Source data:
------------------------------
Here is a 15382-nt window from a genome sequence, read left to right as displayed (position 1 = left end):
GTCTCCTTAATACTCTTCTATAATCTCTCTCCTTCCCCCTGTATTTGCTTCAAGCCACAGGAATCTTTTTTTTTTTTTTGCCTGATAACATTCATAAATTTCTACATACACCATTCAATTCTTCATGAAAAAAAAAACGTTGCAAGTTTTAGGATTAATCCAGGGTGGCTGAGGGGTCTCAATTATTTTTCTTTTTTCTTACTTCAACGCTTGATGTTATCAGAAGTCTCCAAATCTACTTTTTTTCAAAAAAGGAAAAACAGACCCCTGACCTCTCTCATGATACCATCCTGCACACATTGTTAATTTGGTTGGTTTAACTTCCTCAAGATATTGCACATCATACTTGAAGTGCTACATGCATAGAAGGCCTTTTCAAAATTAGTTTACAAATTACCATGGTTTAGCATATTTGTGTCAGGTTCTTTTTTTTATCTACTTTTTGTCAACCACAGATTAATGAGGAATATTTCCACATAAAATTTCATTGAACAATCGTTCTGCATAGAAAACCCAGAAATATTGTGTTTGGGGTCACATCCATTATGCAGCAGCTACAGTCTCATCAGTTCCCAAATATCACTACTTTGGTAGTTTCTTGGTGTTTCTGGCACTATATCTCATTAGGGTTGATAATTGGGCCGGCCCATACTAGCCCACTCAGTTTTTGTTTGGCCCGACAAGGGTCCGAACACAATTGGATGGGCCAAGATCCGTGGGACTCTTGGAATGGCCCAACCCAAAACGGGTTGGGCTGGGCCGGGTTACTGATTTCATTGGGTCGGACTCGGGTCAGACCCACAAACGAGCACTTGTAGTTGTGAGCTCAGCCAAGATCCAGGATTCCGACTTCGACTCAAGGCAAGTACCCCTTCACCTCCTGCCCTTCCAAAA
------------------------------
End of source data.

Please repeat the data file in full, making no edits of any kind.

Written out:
Here is a 15382-nt window from a genome sequence, read left to right as displayed (position 1 = left end):
GTCTCCTTAATACTCTTCTATAATCTCTCTCCTTCCCCCTGTATTTGCTTCAAGCCACAGGAATCTTTTTTTTTTTTTTGCCTGATAACATTCATAAATTTCTACATACACCATTCAATTCTTCATGAAAAAAAAAACGTTGCAAGTTTTAGGATTAATCCAGGGTGGCTGAGGGGTCTCAATTATTTTTCTTTTTTCTTACTTCAACGCTTGATGTTATCAGAAGTCTCCAAATCTACTTTTTTTCAAAAAAGGAAAAACAGACCCCTGACCTCTCTCATGATACCATCCTGCACACATTGTTAATTTGGTTGGTTTAACTTCCTCAAGATATTGCACATCATACTTGAAGTGCTACATGCATAGAAGGCCTTTTCAAAATTAGTTTACAAATTACCATGGTTTAGCATATTTGTGTCAGGTTCTTTTTTTTATCTACTTTTTGTCAACCACAGATTAATGAGGAATATTTCCACATAAAATTTCATTGAACAATCGTTCTGCATAGAAAACCCAGAAATATTGTGTTTGGGGTCACATCCATTATGCAGCAGCTACAGTCTCATCAGTTCCCAAATATCACTACTTTGGTAGTTTCTTGGTGTTTCTGGCACTATATCTCATTAGGGTTGATAATTGGGCCGGCCCATACTAGCCCACTCAGTTTTTGTTTGGCCCGACAAGGGTCCGAACACAATTGGATGGGCCAAGATCCGTGGGACTCTTGGAATGGCCCAACCCAAAACGGGTTGGGCTGGGCCGGGTTACTGATTTCATTGGGTCGGACTCGGGTCAGACCCACAAACGAGCACTTGTAGTTGTGAGCTCAGCCAAGATCCAGGATTCCGACTTCGACTCAAGGCAAGTACCCCTTCACCTCCTGCCCTTCCAAAA